The Housing Act encouraged land developers, realtors and community residents to write racial restrictive covenants to keep neighborhoods from being redlined. This trend can be seen on the red-lined “residential security maps,” which essentially divided cities according to their racial demographics in order to determine the economic desirability of certain neighborhoods. This practice provided a financial justification for racial restrictive covenants and allowed for their popular use. On top of this, redlining made it exceedingly more difficult for non-Whites to purchase property because financing was refused in the only neighborhoods they were able to live.
In 1945, an African American couple named J.D. and Ethel Shelley knowingly purchased a restricted home in St. Louis, Missouri. They made the purchase in order to protest the legitimacy of the restrictive covenant that had been drafted by the St. Louis Real Estate Exchange, resulting in the court case titled Shelley v. Kraemer. The following year, the circuit court decided that the restrictive covenant was unenforceable because it had been haphazardly assembled. The Missouri Supreme Court, however, rejected that ruling and upheld the covenant by invoking Corrigan v. Buckley. Traveling up to the U.S. Supreme Court in 1948, the final court decision in the case of Shelley v. Kraemer favored the Shelleys. The Court ruled that although racial restrictive covenants are private, not government contracts, they are nonetheless legally unenforceable, as they are in violation of the Equal Protection Clause of the Fourteenth Amendment. This ruling was a milestone in the campaign against racial restrictive covenants, but it did not put a stop to their use. Although racial restrictive covenants were no longer legally enforceable, they were not illegal to establish and privately enforce. Despite the court decision, these null and void restrictive covenants continued to govern where minority individuals were able to reside.
Social enforcement had always been as important as legal enforcement by the courts in upholding racial restrictions. This is apparent in the threat tactics employed by Daniel Boone Allison to prevent the Ornstein family from moving to Sand Point. According to a report by Leonard Schroeter, Director of the Anti-Defamation League, Allison “warned that Mr. Ornstein would not be allowed to move in or that if he moved in, he would regret it.” “Mr. Allison also warned that if the Ornsteins moved in, their child ‘could’ be made uncomfortable, their driveway ‘could’ be blocked off, and the streets and their utilities ‘could’ be cut off.” More details emerge in a questionnaire developed by Sand Point Methodist Community Church, which was meant “to determine the attitudes of the residents of Sand Point on restrictive covenants.” Residents were asked to respond to a hypothetical scenario that was very similar to the Ornstein Case, in which an area leader “tells the realtor who brought buyer and seller together that the sale must be stopped. He says that if it is not stopped that restrictive covenants will be used to see that the buyer does not move in.” More ominously, “[if] the buyer manages to move in anyways he is to be warned that the community will make him very uncomfortable.”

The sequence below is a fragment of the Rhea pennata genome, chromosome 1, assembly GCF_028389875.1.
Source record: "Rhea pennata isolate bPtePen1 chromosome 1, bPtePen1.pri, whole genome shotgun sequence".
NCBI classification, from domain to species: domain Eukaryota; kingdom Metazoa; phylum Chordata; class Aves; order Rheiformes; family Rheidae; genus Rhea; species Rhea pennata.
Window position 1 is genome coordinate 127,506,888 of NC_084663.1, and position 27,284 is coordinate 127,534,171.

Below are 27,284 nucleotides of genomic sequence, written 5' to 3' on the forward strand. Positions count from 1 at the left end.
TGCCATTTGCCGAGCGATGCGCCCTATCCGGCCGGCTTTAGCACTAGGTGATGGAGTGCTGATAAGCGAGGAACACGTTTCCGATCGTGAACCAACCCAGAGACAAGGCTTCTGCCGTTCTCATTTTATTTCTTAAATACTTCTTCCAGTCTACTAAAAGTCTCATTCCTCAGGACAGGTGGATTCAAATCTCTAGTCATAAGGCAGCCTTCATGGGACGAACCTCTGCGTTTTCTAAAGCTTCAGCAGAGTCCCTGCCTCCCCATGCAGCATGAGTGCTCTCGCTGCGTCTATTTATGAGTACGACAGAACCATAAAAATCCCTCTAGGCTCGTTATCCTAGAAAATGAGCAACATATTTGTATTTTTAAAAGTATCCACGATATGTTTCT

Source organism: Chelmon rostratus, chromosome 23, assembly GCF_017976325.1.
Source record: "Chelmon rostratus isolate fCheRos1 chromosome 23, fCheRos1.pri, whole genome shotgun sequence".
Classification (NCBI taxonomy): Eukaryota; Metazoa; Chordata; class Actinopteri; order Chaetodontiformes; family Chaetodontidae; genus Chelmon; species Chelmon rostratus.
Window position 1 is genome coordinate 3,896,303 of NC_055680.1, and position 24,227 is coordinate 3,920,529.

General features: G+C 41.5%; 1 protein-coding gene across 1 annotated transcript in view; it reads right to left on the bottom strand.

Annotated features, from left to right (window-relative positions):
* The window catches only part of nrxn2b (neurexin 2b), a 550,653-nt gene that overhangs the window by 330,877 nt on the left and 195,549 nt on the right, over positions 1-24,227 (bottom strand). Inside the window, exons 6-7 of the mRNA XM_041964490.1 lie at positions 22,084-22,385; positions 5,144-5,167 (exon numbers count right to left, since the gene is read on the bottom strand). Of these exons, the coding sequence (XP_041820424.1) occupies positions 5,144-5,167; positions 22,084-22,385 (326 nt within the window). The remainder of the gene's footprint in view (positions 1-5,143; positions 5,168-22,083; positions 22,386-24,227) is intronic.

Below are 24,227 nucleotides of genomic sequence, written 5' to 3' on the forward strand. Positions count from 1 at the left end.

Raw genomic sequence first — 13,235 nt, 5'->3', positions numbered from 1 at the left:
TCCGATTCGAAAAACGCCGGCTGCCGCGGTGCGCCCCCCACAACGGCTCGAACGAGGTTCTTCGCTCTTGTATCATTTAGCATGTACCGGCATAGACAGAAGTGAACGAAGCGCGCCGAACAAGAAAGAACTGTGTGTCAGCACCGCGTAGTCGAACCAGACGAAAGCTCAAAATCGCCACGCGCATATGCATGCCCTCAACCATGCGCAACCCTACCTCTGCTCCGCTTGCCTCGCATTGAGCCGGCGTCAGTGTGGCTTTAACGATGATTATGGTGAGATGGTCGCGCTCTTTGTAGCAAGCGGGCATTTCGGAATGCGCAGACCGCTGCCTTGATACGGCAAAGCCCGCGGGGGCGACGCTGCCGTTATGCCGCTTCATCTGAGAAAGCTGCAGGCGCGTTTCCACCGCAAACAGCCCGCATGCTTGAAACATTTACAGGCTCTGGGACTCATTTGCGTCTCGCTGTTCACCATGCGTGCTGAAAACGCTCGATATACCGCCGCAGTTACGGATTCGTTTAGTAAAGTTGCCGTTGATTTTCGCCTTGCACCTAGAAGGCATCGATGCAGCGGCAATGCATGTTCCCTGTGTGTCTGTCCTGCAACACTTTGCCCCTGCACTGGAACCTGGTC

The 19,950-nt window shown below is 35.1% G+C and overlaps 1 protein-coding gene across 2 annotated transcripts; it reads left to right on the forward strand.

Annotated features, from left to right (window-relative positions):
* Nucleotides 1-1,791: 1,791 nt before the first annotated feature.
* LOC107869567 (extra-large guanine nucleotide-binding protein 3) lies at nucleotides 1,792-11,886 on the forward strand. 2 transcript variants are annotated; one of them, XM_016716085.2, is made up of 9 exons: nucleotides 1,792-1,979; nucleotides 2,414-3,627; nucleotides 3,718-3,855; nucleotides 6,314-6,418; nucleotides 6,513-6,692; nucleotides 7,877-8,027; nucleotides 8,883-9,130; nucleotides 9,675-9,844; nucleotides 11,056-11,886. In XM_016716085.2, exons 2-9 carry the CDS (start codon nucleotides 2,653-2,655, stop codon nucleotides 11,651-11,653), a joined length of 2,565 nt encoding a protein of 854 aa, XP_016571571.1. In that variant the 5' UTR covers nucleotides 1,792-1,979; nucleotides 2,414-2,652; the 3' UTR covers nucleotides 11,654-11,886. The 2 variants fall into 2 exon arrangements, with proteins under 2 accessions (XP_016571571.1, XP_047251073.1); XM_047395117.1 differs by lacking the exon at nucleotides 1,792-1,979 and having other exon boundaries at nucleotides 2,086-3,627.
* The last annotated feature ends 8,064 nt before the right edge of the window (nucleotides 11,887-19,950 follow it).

“The discomfort that a violator of these rules may suffer may include such things as having his realtor blacklisted from business activity in the community. Or it may mean that the buyer will be given a lot of difficulty in obtaining sewer, water, roadway and other services. Sometimes it means that his driveway is blocked off, his children are roughed up, and his property is damaged or littered up. Sometimes it only means that the family is given a very cold shoulder by the community”
Respondents to this survey were asked a series of questions asking how they felt about the given situation and how realistic they found the proposed outcome to be.
The report notes that “unfortunately, the night before the survey was to be conducted, Mr. Allison and those working with him called or visited most of the residents in the Sandpoint development and warned them not to participate in the survey.” As a result, only 34 residents of the 158 homes visited participated, and only a small percentage of those respondents indicated that they opposed Allison and the use of racial restrictive covenants.
Despite the fact that the law no longer supported restrictive covenants, Allison and his allies successfully prevented the sale and upheld the covenant. The Civic Unity Committee and the Anti-Defamation League held meetings and discussed establishing educational programs to combat prejudices but, in the end, it was the social enforcement of the restrictive covenant that held the most weight in determining how the situation was resolved.
The success of social enforcement in upholding racial restrictive covenants even after Shelley v. Kraemer was enhanced by the growing involvement of realtors in the matter. In his study of St. Louis, historian Colin Gordon wrote that "the use of restrictive covenants grew alongside the modern real estate industry and the urban boom of the early twentieth century.” And, according to the Code of Ethics for the National Association of Real Estate Boards that was enforced in Seattle in the early 1950’s, a realtor “should never be instrumental in introducing into a neighborhood a character of property or occupancy, members of any race or nationality, or any individuals whose presence will clearly be detrimental to property values in that neighborhood.”  As the “residential security maps” illustrated, it was genuinely believed that the presence of racial minorities in Seattle neighborhoods would bring down real estate values. Therefore, realtors encouraged racial segregation in order to maintain property values and sell housing.